I’ve got a bet­ter rea­son to ob­serve Hal­loween

The Weekly Vista - - Religion - RANDY MOLL

While most of the world will ob­serve Hal­loween with its ghosts, gob­lins and prac­tices which have their roots in the pa­gan be­liefs and prac­tices of pre-Chris­tian Europe, a few of us ob­serve Oct. 31 for an­other rea­son.

It was on that day in 1517 — on All Hal­low’s Eve (the even­ing be­fore All Saint’s Day) — a Ger­man priest and monk nailed 95 th­e­ses or state­ments to the com­mu­nity bul­letin board of the day, the door of the Cas­tle Church in Wit­ten­berg, Ger­many. And the post­ing of those state­ments, meant to chal­lenge and en­cour­age de­bate over the sale of in­dul­gences in the Ger­man lands, was the spark which led to the Lutheran Re­for­ma­tion — an event which changed the world.

It’s hard for us to­day to even imag­ine a time when church mem­bers were not al­lowed to own or read the Bi­ble, when the church hi­er­ar­chy and es­pe­cially the head bishop (or pope) de­ter­mined what was to be taught in the churches and re­jected the cen­tral mes­sage of the Bi­ble, when those who trans­lated the Bi­ble into the language of the peo­ple or taught what the Bi­ble says were de­clared heretics and burned at the stake, when the head bishop and his hi­er­ar­chy could de­ter­mine whose sins were for­given and whose were not, and when for­give­ness could be bought from the church through the sale of in­dul­gences. But this is the way the Western Church — the Ro­man Church — was in the 15th and early 16th Cen­turies. And, in fact, this sad state of af­fairs in Europe had been so al­ready for cen­turies be­fore.

And it was into this set­ting that Dr. Martin Luther — not to be con­fused with Dr. Martin Luther King, the civil rights ad­vo­cate of the last cen­tury — lived. Fear­ing for his own soul, for he knew he was a sin­ner, Luther be­came a monk and later a priest and univer­sity pro­fes­sor. As such, he was priv­i­leged to read for him­self the Bi­ble and teach it to his stu­dents and par­ish­ioners. But Luther found that the teach­ing of the Bi­ble and the doc­trine of the Ro­man Church were far from the same.

Through the prayer­ful study of the Scrip­tures, Luther learned that no one was right­eous or could be ac­cept­able in God’s eyes by his own works or life “for all have sinned, and come short of the glory of God” (Ro­mans 3:23). Noth­ing that a per­son could do was enough to sat­isfy God’s just wrath against sin. But he also learned that all are “jus­ti­fied freely by (God’s) grace through the redemp­tion that is in Christ Je­sus” (Ro­mans 3:24). Je­sus Christ, by His holy life and in­no­cent suf­fer­ings and death, made atone­ment for the sins of the whole world and rose again. He “was de­liv­ered for our of­fences, and was raised again for our jus­ti­fi­ca­tion” (Ro­mans 4:25).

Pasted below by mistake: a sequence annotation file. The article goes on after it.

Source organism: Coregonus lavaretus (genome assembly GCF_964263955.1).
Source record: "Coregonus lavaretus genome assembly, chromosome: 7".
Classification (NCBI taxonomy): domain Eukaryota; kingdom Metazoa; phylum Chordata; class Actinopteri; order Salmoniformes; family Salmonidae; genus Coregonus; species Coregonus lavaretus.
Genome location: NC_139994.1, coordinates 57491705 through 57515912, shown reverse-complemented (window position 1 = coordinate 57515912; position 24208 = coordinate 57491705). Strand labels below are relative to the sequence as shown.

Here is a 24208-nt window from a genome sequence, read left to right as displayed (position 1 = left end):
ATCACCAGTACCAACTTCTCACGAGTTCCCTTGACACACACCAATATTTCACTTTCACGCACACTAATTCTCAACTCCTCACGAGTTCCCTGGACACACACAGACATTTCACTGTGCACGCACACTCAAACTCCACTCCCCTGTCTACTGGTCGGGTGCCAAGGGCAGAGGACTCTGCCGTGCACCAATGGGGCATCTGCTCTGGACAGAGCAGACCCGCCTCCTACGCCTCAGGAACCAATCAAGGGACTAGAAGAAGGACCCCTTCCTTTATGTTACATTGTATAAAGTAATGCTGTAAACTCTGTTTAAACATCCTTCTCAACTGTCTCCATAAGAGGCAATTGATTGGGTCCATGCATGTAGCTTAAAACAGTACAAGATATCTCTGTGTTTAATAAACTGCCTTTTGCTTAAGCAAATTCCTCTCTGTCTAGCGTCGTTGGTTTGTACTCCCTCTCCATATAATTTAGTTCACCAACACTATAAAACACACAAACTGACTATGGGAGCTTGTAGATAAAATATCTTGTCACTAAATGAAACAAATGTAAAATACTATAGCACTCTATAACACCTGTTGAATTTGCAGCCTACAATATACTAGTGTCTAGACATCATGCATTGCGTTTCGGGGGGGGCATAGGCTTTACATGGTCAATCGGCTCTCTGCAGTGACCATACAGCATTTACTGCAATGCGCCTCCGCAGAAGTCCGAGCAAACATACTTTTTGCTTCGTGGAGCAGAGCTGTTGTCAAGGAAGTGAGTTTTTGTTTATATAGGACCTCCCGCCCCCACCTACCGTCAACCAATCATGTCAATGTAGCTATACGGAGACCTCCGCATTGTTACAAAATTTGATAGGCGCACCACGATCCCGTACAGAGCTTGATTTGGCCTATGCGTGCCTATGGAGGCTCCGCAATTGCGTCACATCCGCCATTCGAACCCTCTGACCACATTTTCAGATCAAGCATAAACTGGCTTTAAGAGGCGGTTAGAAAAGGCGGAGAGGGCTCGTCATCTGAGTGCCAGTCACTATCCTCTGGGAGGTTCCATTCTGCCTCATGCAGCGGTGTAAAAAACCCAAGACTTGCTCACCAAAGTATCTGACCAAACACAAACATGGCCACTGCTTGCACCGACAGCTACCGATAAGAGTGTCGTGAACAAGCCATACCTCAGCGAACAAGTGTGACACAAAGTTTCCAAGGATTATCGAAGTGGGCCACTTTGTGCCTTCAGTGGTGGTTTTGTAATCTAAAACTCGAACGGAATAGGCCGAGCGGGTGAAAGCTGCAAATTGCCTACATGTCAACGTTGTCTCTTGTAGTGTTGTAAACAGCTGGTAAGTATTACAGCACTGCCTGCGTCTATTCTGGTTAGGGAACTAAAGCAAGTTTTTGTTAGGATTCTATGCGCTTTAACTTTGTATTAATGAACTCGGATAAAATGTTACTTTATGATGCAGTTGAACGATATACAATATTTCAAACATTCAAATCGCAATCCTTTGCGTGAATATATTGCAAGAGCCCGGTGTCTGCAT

Thus, Luther, who was so trou­bled over his own sins and short­com­ings in keep­ing God’s com­mand­ments and pleas­ing God that he abused and pun­ished him­self, found com­fort for his soul. He found his hope in the Gospel, which re­veals the right­eous­ness of God which is ours through faith in Christ Je­sus (cf. Ro­mans 1:16-17). He came to know and be­lieve “that a man is jus­ti­fied by faith with­out the deeds of the law” (Ro­mans 3:28).

He re­al­ized the Ro­man Church was wrong when it taught that peo­ple had to do good works as­signed by the church to be saved. He knew that the in­dul­gences the Ro­man Church was sell­ing to raise money could of­fer no for­give­ness and were en­tirely con­trary to the teach­ing of the Bi­ble. And He knew that the popes and the bish­ops and priests had no author­ity to preach and teach any­thing but the Word of God — the Bi­ble.

Thus, be­gin­ning with his 95 Th­e­ses, Luther be­gan call­ing the peo­ple and their churches back to the Bi­ble as the only source and judge of all Chris­tian teach­ing and to its cen­tral mes­sage, that sal­va­tion is by God’s grace alone, for the sake of Christ’s redemp­tion alone, and is re­ceived through faith alone.

Later, when facing the like­li­hood of be­ing put to death for his teach­ing, Luther was called upon to re­cant and take back all his teach­ings and writ­ings which were con­trary to the Ro­man Church and its

hi­er­ar­chy. He is said to have replied: “My con­science is cap­tive to the Word of God. I can­not and will not re­cant any­thing, for to go against con­science is nei­ther right nor safe. Here I stand. I can­not do oth­er­wise. God help me. Amen.”

Luther’s stand for the truth of God’s Word and his preach­ing of the true and sav­ing Gospel which had for cen­turies been si­lenced has brought bless­ings to us all, whether we re­al­ize it or not. Be­cause of his stand and his trans­lat­ing work, we can read and study our Bi­bles to­day. And we can and should use our Bi­ble as the only source of truth and with it judge what is taught to us in Bi­ble classes

and preached to us from pul­pits. And through the preach­ing of God’s Word by Luther and oth­ers who have fol­lowed in his steps, we still can hear to­day that though we are sin­ners un­wor­thy and guilty be­fore God, we are jus­ti­fied and for­given for the sake of Christ Je­sus and His in­no­cent suf­fer­ings and death in our stead, and that this grace and for­give­ness won for us by Christ is ours, not by works, but through faith alone in Christ Je­sus, our Sav­ior!

Now that’s a great rea­son to ob­serve the day!

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